Right to counsel
While a state may have many statutes, court decisions, or court rules governing appointment of counsel for a particular subject area, a "Key Development" is a statute/decision/rule that prevails over the others (example: a state high court decision finding a categorical right to counsel in guardianships cases takes precedence over a statute saying appointment in guardianship cases is discretionary).
Litigation, Civil Commitment
In F. J. v. State, 411 N.E.2d 372 (Ind. App. 1980), which involved the right to counsel in civil commitment cases, the court quoted the language from Vitek v. Jones, 445 U.S. 480 (1980)(regarding due process right to counsel for inmate transferred to mental health facility) about the requirement of “[a]vailability of legal counsel, furnished by the state, if the inmate is financially unable to furnish his own”, even though Vitek's holding about counsel did not receive a majority of votes (the 5th vote recognized the need for a "qualified representative", but not necessarily counsel). In In re Marriage of Stariha, 509 N.E.2d 1117, 1119, 1987 Ind. App. LEXIS 2786, *5 (Ind. Ct. App. 1987), the court cited to F.J. as evidence that “it is a defendant's interest in personal freedom, and not simply the special Sixth and Fourteenth Amendments right to counsel in criminal cases which triggers the right to appointed counsel. To meet due process requirements, therefore, appointed counsel has been required in certain circumstances, regardless of whether the action is labeled criminal or civil.”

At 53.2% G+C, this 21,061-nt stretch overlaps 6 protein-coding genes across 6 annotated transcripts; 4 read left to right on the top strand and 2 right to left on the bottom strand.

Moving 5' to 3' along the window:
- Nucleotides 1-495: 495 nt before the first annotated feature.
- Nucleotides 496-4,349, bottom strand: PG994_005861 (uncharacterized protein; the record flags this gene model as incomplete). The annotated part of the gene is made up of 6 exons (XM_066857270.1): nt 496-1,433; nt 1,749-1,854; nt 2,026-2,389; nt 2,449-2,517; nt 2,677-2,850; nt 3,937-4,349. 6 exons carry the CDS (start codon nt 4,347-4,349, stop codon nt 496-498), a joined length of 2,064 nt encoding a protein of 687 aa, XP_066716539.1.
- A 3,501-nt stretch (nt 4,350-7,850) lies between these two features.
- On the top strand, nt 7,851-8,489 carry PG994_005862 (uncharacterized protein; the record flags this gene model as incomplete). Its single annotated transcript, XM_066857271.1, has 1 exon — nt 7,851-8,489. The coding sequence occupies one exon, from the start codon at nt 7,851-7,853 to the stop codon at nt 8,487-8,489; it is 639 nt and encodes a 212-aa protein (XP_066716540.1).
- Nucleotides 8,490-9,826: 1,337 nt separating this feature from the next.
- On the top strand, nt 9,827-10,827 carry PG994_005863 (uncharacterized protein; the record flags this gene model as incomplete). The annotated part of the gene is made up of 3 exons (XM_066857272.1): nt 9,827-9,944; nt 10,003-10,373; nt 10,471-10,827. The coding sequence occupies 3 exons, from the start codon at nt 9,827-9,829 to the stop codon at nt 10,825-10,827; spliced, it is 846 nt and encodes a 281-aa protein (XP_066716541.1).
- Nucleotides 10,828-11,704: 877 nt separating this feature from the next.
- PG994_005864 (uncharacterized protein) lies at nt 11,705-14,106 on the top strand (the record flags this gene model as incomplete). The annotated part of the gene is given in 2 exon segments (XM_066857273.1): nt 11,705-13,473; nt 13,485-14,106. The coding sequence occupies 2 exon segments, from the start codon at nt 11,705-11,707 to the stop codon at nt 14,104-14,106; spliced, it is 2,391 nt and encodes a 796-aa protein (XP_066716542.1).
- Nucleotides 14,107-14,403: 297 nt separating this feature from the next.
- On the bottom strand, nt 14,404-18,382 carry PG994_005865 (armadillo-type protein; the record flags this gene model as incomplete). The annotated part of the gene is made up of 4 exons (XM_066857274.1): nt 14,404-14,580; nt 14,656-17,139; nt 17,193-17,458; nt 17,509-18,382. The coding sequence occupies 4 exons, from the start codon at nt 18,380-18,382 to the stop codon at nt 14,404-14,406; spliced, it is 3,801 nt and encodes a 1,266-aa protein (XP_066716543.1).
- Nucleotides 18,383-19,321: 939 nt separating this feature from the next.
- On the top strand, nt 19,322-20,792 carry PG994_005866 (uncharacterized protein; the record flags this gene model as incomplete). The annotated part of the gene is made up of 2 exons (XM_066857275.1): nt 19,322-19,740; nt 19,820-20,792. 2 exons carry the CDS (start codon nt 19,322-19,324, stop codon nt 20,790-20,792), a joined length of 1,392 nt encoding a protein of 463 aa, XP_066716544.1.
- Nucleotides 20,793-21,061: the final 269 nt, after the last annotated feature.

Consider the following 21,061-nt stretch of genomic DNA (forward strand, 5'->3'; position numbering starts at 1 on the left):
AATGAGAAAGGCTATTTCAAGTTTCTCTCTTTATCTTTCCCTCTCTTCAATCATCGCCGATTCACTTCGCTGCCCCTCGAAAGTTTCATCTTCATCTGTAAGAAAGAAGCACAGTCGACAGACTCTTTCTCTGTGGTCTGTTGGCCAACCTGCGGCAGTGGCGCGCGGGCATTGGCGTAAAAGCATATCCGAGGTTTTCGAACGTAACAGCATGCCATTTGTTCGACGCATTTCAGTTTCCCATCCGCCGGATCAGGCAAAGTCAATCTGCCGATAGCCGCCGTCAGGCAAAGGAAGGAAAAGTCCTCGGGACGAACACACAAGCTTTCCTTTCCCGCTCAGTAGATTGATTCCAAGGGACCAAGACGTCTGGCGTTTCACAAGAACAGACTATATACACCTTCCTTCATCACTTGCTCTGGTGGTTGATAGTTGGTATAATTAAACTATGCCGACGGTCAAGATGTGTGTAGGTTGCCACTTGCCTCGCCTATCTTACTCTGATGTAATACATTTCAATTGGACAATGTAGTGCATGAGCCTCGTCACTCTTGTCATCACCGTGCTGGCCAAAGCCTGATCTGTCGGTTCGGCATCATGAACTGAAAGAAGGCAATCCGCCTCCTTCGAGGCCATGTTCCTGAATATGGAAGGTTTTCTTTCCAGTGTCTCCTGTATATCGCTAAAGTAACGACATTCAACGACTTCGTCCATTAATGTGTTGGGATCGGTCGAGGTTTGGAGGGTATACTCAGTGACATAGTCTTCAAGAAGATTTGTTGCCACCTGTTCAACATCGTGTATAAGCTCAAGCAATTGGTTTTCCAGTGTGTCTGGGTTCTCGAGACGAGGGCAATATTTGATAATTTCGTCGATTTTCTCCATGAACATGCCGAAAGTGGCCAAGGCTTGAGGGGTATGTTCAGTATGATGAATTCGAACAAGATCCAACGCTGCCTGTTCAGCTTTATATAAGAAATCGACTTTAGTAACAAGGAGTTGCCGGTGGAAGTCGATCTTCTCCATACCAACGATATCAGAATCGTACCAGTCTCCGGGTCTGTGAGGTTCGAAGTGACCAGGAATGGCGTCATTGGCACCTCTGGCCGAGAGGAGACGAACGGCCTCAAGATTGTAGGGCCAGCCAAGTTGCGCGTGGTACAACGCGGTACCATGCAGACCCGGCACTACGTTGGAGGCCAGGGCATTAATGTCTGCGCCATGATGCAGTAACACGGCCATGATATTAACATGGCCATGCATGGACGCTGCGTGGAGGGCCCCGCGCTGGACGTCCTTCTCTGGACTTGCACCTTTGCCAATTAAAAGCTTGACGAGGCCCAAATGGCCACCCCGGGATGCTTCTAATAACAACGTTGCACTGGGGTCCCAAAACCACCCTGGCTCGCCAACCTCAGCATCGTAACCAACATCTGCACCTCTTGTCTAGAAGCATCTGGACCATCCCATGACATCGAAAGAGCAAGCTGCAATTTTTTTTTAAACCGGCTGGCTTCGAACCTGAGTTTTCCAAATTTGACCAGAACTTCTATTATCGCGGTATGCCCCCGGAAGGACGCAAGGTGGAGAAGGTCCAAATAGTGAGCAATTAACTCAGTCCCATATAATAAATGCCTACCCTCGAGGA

Then, in GPH v. Giles, 578 N.E.2d 729 (Ind. App. 1991), the court held that there was no due process right to appointed counsel at the preliminary hearing for a temporary commitment. In explaining this, the court stated:
We deal with whether the trial court violated GPH's constitutional right to assistance of counsel when the court allowed GPH to appear at the preliminary hearing to determine probable cause without counsel … In deciding whether the emergency detention statute unconstitutionally denies GPH of his right to assistance of counsel, we must determine whether a state, in carrying out its parens patriae role, may limit a mental patient's constitutional rights … The state, in exercising its parens patriae role and for the finite period specified in the emergency detention statute, may limit an alleged mental patient's constitutional right to counsel”.
This language implies that there is such a constitutional right to counsel in the ordinary course.
If "yes", the established right to counsel or discretionary appointment of counsel is limited in some way, including any of: the only authority is a lower/intermediate court decision or a city council, not a high court or state legislature; there has been a subsequent case that has cast doubt; a statute is ambiguous; or the right or discretionary appointment is not for all types of individuals or proceedings within that category.
Appointment of Counsel: categorical Qualified: yes